Dorothy Hinshaw Patent
Nature’s Animal Ambassador
No one can honestly deny that our climate has been changing in recent years. Before the winter of 2018-2019, California had only a year’s water supply stored in its reservoirs. Wildfires have become an annual threat throughout much of the west, while the Midwest and East Coast have experienced record-setting winters. These problems are due to complex interactions among temperature, winds, and water currents.
A major change is the warming of the atmosphere. The earth’s atmosphere has been getting warmer since the late 1800s, when factories started spewing out carbon dioxide. Because natural variations also affect the temperature, a graph showing the temperature over time is a jagged line. But the trend is consistently upward and follows the graph of increasing carbon dioxide in the atmosphere due to human activities. That’s strong enough evidence that we are at least a large part of the problem, and the vast majority of climate scientists are urging countries of the world to reduce their carbon dioxide emissions.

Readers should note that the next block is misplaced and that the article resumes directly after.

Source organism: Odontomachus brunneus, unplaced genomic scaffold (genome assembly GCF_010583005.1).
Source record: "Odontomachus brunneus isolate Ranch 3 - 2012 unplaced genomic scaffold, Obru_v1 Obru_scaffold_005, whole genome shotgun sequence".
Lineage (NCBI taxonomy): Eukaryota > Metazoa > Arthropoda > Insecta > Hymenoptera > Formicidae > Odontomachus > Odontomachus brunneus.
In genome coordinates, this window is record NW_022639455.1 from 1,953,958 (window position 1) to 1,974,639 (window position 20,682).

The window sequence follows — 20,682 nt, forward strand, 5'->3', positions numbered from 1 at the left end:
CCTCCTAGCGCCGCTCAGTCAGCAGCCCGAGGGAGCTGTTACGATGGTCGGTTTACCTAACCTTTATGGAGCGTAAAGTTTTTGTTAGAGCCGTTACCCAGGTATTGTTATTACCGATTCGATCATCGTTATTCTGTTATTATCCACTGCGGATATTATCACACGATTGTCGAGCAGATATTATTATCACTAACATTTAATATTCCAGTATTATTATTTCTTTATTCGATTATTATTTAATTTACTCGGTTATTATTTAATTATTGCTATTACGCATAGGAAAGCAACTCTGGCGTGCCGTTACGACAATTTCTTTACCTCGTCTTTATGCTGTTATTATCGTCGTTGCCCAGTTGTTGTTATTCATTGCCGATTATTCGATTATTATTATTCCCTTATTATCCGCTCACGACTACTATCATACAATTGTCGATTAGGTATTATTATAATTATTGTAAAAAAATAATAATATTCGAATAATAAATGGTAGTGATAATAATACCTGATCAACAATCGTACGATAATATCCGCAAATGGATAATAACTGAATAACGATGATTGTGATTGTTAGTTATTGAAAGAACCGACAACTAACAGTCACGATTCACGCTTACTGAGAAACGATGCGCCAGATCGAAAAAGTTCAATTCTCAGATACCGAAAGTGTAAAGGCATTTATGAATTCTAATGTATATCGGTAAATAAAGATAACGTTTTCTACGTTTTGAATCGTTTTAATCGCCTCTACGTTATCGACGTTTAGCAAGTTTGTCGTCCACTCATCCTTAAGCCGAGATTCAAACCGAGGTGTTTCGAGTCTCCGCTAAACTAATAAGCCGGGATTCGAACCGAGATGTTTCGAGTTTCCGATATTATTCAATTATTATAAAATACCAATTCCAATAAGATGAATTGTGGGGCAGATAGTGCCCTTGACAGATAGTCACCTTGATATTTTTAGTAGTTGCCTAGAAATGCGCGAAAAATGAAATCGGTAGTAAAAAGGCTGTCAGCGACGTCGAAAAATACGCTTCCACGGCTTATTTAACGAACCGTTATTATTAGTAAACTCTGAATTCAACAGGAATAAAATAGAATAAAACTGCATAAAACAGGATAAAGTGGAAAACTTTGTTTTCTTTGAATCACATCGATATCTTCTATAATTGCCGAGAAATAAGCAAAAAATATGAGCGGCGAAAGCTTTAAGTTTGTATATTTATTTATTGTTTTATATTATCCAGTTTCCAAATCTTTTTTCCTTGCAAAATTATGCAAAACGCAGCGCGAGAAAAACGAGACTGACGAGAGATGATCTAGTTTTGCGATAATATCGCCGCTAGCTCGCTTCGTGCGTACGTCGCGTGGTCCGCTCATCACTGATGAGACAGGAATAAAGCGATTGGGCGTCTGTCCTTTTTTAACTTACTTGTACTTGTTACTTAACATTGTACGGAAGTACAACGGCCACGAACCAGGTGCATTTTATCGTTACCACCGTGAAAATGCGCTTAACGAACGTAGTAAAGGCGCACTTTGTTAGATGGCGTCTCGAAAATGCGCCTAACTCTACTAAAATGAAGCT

A major player in the world’s weather is the jet stream, which helps circulate the atmosphere around the world about every two weeks. This flow of fast-moving air speeds across North America from west to east, separating cold arctic air from warmer, more southerly air. The jet stream used to run in a fairly direct arc across the northern United States. But in recent years it has become less stable, dipping southward in the eastern U.S. to bring frigid winters to the Northeast while arching northward in the West, carrying warm, dry air there. Scientists believe that the rapid melting of the Arctic ice brought about by global warming is part of the cause for the jet stream’s instability. However, climate trends are controlled more by the oceans. Scientists estimate 95% of the heat from global warming is being stored in the oceans, increasing water temperatures even into the depths.
As global warming continues, so will climate change. The melting of sea ice and glaciers is already raising the sea level. While scientists don’t blame climate change for devastating Hurricane Sandy, Sandy’s extreme coastal flooding was made worse by the increase in sea level that’s already occurred. As time goes on, coastal cities around the world will be at increasing risk for more severe storm damage.